I have written about mergers and acquisitions, including reverse mergers, extensively in the past, but as both traditional mergers and acquisitions and reverse mergers are a large part of my practice, it is a topic worth revisiting and drilling down on regularly. In fact over the past year, the M&A market has been booming with activity. A question that often arises involves the obligations of the board of directors during the merger process.
Board of Directors’ Fiduciary Duties in the Merger Process
State corporate law generally provides that the business and affairs of a corporation shall be managed under the direction of its board of directors. Members of the board of directors have a fiduciary relationship to the corporation, which requires that they act in the best interest of the corporation, as opposed to their own. Generally a court will not second-guess directors’ decisions as long as the board has conducted an appropriate process in reaching its decisions. This
The CFIRA (Crowdfund Intermediaries Regulatory Advocates) was established by crowdfunding industry professionals for the purpose of working with the SEC and FINRA on establishing and maintaining crowdfunding rules and industry practices. As I blogged in the past, I believed at one point, based on news and information released from the CFIRA, that the CFIRA intended to become a self regulatory organization (SRO) and register with the SEC under Section 15A. As of today, it appears that the CFIRA is still working towards the goal of becoming an SRO. In any event, I expect that the CFIRA will be an active participant in the crowdfunding industry and invaluable source of input and information.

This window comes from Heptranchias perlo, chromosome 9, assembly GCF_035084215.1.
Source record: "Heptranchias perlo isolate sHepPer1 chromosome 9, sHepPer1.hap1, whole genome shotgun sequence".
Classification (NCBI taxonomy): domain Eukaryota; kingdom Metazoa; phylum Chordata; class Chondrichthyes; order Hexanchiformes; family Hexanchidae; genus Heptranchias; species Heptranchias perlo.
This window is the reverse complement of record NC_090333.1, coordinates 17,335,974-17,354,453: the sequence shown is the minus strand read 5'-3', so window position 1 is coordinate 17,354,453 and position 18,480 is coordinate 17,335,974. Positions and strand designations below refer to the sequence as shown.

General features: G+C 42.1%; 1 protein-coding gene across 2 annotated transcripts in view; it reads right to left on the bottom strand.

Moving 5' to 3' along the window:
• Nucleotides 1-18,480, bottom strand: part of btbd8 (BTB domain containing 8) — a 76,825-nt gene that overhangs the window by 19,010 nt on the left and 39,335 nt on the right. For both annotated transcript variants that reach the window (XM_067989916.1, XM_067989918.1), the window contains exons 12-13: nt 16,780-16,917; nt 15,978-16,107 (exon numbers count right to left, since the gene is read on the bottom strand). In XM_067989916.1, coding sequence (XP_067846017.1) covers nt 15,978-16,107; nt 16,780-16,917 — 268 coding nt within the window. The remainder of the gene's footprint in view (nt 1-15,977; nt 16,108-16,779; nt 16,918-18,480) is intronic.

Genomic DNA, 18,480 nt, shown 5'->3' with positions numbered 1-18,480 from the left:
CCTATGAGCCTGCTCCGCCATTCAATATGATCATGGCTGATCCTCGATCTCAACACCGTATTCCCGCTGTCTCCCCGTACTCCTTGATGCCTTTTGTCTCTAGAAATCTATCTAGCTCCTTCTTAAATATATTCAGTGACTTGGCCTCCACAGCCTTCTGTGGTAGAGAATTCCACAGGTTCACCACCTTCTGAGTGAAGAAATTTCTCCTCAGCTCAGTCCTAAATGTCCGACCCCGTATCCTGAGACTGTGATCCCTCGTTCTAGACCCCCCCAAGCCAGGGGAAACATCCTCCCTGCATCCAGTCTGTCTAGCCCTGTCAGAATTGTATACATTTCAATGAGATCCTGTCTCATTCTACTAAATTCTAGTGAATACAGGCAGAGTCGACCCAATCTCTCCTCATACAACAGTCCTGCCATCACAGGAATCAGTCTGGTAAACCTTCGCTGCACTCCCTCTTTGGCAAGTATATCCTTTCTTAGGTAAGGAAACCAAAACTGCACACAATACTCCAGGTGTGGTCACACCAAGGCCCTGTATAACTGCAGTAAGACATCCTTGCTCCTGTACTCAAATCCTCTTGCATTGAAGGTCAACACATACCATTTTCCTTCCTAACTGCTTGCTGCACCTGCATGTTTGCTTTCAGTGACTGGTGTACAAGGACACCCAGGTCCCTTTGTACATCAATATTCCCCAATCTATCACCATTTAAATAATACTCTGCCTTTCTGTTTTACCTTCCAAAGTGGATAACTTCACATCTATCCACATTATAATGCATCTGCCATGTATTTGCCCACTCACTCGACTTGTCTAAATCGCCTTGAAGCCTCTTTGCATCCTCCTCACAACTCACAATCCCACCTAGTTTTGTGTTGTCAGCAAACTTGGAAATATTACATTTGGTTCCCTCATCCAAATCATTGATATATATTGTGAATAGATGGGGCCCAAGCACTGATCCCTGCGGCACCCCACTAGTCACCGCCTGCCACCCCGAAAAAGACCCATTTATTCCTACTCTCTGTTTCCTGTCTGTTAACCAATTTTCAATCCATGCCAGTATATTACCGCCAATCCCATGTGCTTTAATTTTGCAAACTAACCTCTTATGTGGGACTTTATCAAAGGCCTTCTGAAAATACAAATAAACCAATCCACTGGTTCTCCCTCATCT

CFIRA and the SEC
On May 15, 2012, the CFIRA submitted a comment letter to the SEC regarding the pending Crowdfunding regulations. The comment letter specifically addressed issues regarding how the general solicitation rules will interact with social media and the internet. The letter addressed the general solicitation
On April 5, 2012 President Obama signed the Jumpstart Our Business Startups Act (JOBS Act) into law. The other day I blogged about the changes to the general solicitation and advertising rules brought about by the JOBS Act. Today I am focusing on the impact those rule changes will have on hedgefunds, and in particular, smaller hedgefunds.
Summary of JOBS Act Changes Effecting General Solicitation and Advertising of Private Offerings
Title II of the JOBS Act provides that, within 90 days of the passage of the JOBS Act (i.e. July 5, 2012), the SEC will amend Section 4(2) of the Securities Act of 1933 and Regulation D promulgated there under, to eliminate the prohibition on general solicitation and general advertising in a Rule 506 offering, so long as all purchasers in such offering are accredited investors. The JOBS Act directs the SEC to make the same amendment to Rule 144A so long as all purchasers in the Rule